In vivo roles for matrix metalloproteinase-9 in mature hippocampal synaptic physiology and plasticity

Ozlem Bozdagi, Vanja Nagy, Kimberly T. Kwei, George W. Huntley

Research output: Contribution to journalArticlepeer-review

148 Scopus citations

Abstract

Extracellular proteolysis is an important regulatory nexus for coordinating synaptic functional and structural plasticity, but the identity of such proteases is incompletely understood. Matrix metalloproteinases (MMPs) have well-known, mostly deleterious roles in remodeling after injury or stroke, but their role in nonpathological synaptic plasticity and function in intact adult brains has not been extensively investigated. Here we address the role of MMP-9 in hippocampal synaptic plasticity using both gain- and loss-of-function approaches in urethane-anesthetized adult rats. Acute blockade of MMP-9 proteolytic activity with inhibitors or neutralizing antibodies impairs maintenance, but not induction, of long-term potentiation (LTP) at synapses formed between Schaffer-collaterals and area CA1 dendrites. LTP is associated with significant increases in levels of MMP-9 and proteolytic activity within the potentiated neuropil. By introducing a novel application of gelatin-substrate zymography in vivo, we find that LTP is associated with significantly elevated numbers of gelatinolytic puncta in the potentiated neuropil that codistribute with immunolabeling for MMP-9 and for markers of synapses and dendrites. Such increases in proteolytic activity require NMDA receptor activation. Exposing intact area CA1 neurons to recombinant-active MMP-9 induces a slow synaptic potentiation that mutually occludes, and is occluded by, tetanically evoked potentiation. Taken together, our data reveal novel roles for MMP-mediated proteolysis in regulating nonpathological synaptic function and plasticity in mature hippocampus.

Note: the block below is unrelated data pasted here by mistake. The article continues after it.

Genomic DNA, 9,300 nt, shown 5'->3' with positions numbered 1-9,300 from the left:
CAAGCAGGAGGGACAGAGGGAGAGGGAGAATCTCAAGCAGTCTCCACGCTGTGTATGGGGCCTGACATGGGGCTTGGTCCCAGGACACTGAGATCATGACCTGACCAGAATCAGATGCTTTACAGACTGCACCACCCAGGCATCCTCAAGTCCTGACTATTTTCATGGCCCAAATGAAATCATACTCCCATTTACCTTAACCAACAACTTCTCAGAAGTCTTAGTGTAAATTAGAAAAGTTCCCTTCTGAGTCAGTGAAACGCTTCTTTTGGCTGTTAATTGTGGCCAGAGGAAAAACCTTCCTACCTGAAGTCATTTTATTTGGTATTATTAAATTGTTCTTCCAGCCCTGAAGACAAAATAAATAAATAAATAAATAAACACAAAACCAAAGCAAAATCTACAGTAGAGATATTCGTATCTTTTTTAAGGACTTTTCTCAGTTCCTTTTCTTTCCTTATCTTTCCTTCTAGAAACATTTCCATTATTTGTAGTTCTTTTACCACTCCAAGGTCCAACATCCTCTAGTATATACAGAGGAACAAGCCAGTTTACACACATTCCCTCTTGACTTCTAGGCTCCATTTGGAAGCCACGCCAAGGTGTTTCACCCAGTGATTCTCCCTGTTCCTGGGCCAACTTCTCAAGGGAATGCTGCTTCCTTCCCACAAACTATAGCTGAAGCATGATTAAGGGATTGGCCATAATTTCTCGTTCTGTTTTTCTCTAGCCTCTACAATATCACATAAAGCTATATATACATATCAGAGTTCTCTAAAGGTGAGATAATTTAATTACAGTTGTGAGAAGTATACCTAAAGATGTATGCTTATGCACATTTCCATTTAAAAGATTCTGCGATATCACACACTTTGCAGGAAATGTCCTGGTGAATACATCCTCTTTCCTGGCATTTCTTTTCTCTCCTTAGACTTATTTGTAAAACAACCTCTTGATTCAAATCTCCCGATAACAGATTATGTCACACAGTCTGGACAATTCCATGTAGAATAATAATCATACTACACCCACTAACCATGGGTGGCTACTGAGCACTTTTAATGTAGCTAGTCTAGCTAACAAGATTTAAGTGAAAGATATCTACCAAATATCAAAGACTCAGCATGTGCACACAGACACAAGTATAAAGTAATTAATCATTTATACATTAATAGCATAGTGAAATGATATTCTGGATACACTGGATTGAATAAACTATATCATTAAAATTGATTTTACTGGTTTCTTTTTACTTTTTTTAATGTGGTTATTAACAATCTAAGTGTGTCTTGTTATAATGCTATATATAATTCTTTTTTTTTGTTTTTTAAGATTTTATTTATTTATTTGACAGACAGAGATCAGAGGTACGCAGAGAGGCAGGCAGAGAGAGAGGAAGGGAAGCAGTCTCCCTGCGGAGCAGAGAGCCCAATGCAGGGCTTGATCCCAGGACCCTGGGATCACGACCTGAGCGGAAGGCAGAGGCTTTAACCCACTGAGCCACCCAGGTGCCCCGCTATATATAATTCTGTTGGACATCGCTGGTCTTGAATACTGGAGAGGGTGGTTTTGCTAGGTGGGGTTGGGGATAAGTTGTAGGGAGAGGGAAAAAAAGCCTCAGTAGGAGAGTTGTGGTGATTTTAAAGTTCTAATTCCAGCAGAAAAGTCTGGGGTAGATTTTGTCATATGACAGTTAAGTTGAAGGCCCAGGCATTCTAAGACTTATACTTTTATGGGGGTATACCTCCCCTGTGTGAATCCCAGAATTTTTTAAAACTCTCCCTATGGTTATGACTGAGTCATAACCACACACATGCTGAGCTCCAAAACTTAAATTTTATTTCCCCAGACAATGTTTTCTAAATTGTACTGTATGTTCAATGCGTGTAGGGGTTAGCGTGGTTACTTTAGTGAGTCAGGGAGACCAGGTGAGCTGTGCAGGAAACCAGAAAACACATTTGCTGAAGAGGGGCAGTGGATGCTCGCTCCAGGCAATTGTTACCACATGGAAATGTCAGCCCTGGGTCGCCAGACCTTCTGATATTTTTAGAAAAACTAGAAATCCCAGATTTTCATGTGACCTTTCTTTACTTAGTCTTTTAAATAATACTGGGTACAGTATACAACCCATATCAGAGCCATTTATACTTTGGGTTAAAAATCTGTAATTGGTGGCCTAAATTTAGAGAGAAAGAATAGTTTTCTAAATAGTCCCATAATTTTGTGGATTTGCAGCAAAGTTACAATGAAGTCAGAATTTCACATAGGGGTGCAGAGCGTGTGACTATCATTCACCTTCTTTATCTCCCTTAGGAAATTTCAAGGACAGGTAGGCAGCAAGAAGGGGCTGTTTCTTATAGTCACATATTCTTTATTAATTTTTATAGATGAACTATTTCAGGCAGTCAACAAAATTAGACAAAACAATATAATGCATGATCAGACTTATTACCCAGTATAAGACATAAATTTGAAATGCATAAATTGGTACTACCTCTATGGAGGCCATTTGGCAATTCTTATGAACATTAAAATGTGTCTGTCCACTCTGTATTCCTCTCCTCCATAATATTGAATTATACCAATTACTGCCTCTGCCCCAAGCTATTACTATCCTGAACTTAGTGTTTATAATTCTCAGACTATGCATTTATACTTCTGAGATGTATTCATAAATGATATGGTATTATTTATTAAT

Original languageEnglish (US)
Pages (from-to)334-344
Number of pages11
JournalJournal of neurophysiology
Volume98
Issue number1
DOIs
StatePublished - Jul 2007
Externally publishedYes

All Science Journal Classification (ASJC) codes

  • General Neuroscience
  • Physiology

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